I think both Paul and Norbert have drawn the lines here too oversimply, and perhaps not even in the right places. I doubt that the contrast for earliest word learning is merely between “quick” essentially one-trial learning (hence, by implication, recollecting what you previously knew in Plato’s terms) triggered by a suitable (contingent) input, vs a slow incremental procedure that gathers and evaluates evidence delivered partially, across many encounters. The first problem is that the difference in expressive range between a human (even 3 year old) vocabulary and a moth-wing coloration is so large as to make analogizing between these grotesque. The 40000 or so common words really all do mean different things (pace Hume, who had a constructionist story, but alas one that doesn’t work). Second, the relation between what’s acquired and the contingent trigger is nonaccidental for wing colors and bee navigational guidance just as Paul says, whereas (as I blush even to say in present company) the sound and the meaning of a word are not only arbitrarily related but arbitrarily varying across languages (Suppose that there were something like “phonetic symbolism” such that the big animals were labeled with multisyllabic words, etc., this might be a better analogy with the wing-color situation; but alas this isn’t so either). Accordingly, contra Norbert, the learning of even first words is – perhaps paradoxically – slow (in the sense that such knowledge usually appears after, probably, many many encounters with a word-sound) but quick (in that it appears suddenly, immediately, if we are right, in the presence of the “right” encounter, which may be the first encounter or the 150th encouter). The problem is the selection of the right encounter. The usual (associationist) story is really very compelling on a commonsensical basis – it’s probably true that /dog/ occurs more systematically in the presence of dogs than does /aardvark/, etc. , so it seems reasonable that one would be collecting and comparing across successive encounters. But the problem (even leaving aside our and many other experimental demonstrations that memory won’t support such a procedure) is that the set of concepts and the set of observations are both so large – essentially open – as to make it unlikely in the extreme that a Mind could carry through the collect, contrast, compare procedure required to extract the needed generalization (/dog/ refers to a dog qua dog). Some progress may come from noting the temporal parameters within which observation of a dog, utterance of /dog/, and mutual attention to dogs (e.g., joint visual fixation) co-occur, something we’re working on (maybe this will deserve the title “representational causation”). But I think it’s premature to be happy at all about where we are in thinking about POS and word learning.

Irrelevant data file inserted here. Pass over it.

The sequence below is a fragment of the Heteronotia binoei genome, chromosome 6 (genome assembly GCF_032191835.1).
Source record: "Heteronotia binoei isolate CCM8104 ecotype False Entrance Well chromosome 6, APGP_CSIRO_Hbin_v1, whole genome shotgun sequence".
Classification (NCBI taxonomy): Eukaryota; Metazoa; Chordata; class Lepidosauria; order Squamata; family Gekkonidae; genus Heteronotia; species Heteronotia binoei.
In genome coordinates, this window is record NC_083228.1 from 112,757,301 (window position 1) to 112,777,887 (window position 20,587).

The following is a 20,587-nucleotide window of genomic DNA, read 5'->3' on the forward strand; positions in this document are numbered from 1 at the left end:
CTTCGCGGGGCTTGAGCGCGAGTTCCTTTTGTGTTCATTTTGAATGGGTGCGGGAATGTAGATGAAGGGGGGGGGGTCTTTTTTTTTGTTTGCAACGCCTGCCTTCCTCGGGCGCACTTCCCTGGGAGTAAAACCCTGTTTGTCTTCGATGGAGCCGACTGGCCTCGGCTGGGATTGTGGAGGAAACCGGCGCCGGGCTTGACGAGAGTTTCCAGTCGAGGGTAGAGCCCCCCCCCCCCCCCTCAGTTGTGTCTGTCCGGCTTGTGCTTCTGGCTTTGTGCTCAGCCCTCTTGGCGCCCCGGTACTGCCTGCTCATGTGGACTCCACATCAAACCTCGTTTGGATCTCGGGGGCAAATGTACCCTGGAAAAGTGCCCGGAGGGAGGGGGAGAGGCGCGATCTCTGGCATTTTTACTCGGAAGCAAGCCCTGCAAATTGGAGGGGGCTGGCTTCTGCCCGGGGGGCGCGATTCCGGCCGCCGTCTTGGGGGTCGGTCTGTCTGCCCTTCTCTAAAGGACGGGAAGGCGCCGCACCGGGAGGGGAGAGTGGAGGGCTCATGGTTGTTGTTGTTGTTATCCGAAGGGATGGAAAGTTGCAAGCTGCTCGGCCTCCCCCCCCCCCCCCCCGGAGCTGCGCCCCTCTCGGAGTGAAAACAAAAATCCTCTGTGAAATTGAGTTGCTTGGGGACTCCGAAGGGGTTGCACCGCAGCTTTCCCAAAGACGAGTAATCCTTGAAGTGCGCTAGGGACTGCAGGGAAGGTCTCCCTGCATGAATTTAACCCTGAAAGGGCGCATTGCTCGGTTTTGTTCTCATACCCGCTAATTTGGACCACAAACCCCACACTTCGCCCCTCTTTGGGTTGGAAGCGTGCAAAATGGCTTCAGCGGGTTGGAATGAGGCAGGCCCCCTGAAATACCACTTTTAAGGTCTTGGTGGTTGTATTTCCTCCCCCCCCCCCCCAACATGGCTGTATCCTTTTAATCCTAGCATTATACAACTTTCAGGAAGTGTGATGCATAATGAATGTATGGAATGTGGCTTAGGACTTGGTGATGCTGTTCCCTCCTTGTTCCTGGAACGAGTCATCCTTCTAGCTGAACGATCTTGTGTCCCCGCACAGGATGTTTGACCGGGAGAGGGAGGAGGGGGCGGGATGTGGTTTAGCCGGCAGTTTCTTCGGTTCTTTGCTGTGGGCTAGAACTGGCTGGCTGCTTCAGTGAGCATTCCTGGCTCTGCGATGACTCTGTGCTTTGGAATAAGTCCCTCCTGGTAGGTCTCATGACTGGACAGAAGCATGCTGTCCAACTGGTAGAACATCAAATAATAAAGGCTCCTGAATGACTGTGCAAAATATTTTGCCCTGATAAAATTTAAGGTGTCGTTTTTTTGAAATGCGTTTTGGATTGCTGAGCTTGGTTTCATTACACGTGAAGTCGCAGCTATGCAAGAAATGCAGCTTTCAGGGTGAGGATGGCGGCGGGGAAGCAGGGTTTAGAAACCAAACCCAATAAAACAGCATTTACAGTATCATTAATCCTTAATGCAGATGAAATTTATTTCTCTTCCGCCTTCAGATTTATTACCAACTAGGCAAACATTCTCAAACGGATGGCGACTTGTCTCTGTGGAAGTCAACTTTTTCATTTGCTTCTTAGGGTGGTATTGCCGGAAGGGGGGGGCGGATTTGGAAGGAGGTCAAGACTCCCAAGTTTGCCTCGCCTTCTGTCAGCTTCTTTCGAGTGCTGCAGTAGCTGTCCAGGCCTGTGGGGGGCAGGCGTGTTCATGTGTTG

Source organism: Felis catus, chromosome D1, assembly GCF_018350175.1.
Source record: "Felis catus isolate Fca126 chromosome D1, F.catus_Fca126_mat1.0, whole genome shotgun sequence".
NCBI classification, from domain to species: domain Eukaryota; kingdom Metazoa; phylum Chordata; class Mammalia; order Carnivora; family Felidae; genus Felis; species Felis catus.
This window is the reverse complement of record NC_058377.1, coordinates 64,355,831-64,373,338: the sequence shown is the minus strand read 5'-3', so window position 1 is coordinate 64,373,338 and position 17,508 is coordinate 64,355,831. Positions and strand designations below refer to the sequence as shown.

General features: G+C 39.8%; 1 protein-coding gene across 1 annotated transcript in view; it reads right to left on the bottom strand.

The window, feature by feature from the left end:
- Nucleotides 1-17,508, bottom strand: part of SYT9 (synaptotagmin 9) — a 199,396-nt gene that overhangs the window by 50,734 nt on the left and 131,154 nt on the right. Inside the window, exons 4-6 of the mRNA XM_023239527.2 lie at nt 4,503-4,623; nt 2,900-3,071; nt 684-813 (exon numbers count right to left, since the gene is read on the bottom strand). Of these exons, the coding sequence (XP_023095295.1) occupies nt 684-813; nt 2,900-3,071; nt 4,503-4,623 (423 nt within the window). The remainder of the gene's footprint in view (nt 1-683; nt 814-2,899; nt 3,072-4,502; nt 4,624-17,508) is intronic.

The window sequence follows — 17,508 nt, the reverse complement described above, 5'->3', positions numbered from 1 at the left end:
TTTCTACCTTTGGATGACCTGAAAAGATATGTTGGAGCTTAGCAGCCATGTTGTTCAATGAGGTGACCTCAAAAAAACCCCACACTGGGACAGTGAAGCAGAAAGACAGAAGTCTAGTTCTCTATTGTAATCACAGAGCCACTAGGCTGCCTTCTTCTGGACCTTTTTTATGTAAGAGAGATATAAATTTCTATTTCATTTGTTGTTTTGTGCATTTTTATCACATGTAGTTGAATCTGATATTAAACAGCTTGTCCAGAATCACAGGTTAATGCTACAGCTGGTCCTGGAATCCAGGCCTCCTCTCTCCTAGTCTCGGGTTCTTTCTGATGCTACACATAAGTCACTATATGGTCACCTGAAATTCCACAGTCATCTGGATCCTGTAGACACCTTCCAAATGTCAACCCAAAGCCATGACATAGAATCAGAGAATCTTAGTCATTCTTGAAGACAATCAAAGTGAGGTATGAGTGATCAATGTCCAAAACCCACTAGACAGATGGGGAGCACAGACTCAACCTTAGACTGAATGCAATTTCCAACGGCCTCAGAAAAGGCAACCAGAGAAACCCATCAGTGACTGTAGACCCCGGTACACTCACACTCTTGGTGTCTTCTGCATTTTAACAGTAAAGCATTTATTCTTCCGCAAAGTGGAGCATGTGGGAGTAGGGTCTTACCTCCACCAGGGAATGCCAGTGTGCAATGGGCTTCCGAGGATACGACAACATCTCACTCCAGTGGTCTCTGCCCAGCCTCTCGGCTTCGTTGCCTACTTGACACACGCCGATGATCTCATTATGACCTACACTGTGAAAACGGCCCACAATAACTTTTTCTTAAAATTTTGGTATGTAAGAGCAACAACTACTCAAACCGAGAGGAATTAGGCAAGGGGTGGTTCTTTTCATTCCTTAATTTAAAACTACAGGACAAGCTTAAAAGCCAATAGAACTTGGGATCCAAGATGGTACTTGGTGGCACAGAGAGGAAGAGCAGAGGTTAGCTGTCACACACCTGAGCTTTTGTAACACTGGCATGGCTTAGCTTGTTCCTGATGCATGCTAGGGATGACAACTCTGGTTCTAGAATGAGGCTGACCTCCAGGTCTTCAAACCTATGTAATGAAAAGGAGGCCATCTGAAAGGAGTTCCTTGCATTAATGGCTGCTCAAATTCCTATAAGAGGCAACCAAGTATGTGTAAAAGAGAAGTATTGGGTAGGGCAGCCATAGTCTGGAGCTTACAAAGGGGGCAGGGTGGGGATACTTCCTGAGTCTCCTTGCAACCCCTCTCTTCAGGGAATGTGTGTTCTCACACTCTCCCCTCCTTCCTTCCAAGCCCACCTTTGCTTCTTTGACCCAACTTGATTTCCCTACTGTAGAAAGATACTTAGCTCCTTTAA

Because the next problem, really it is the real first problem, is that most words cannot be acquired at all if the procedure is limited to mapping between a sound and “the world.” For many many words, the world plays almost no role at all in constraining the potential meaning (try “think” or “probably” or “similar” or “fair”) and for most it plays a subsidiary role, with linguistic information providing the bulk of the information (information from “the world” is generally brushed off and ignored both by adults and 3 year olds when pitted against linguistic information, amazing!). How soon we forget: Because there are some suggestions now that learning is on single trials (plus a confirmation trial) one tends to forget a longer line of evidence that most words are learned via a domain-specific machinery that examines their linguistic licensing conditions. The tiny set of words that are acquired absent linguistic information is however crucial because (1) they are the very first words, and for necessary reasons; (2) they provide the enabling information for building the language-specifics of structured representations within which all subsequent meanings are learned (specifically, you have to find out where the subject of the clause is, in your language, and you do this, basically, by seeing where in sentences “dog” shows up, within dog scenarios); (3) speaking systematically, all theoretical questions are begged unless there is a NONlinguistic way of learning some ‘seed words’ (otherwise you are trapped saying you learned the syntax from the meanings and you learned the meanings from the syntax); the procedure has to be grounded by a first, domain-general, procedure for confronting the world; (4) this procedure is exceedingly limited, I believe, but attainable even by very lowly animals taught stupid tricks in the laboratory by psychologists. Call this learning. Because it is an “outside in” procedure designed by nature to work no matter how disorganized and unsystematic your present circumstances Not “acquisition,” applicable to the “inside out” procedures to follow. You need a learning procedure, linked to the world, to get into that system, which though it is UG at bottom, is well disguised at the surface (e.g., as English, vs Urdu, vs ASL…). Your mother just says blah-blah-blah instead of NP VP, there’s the rub.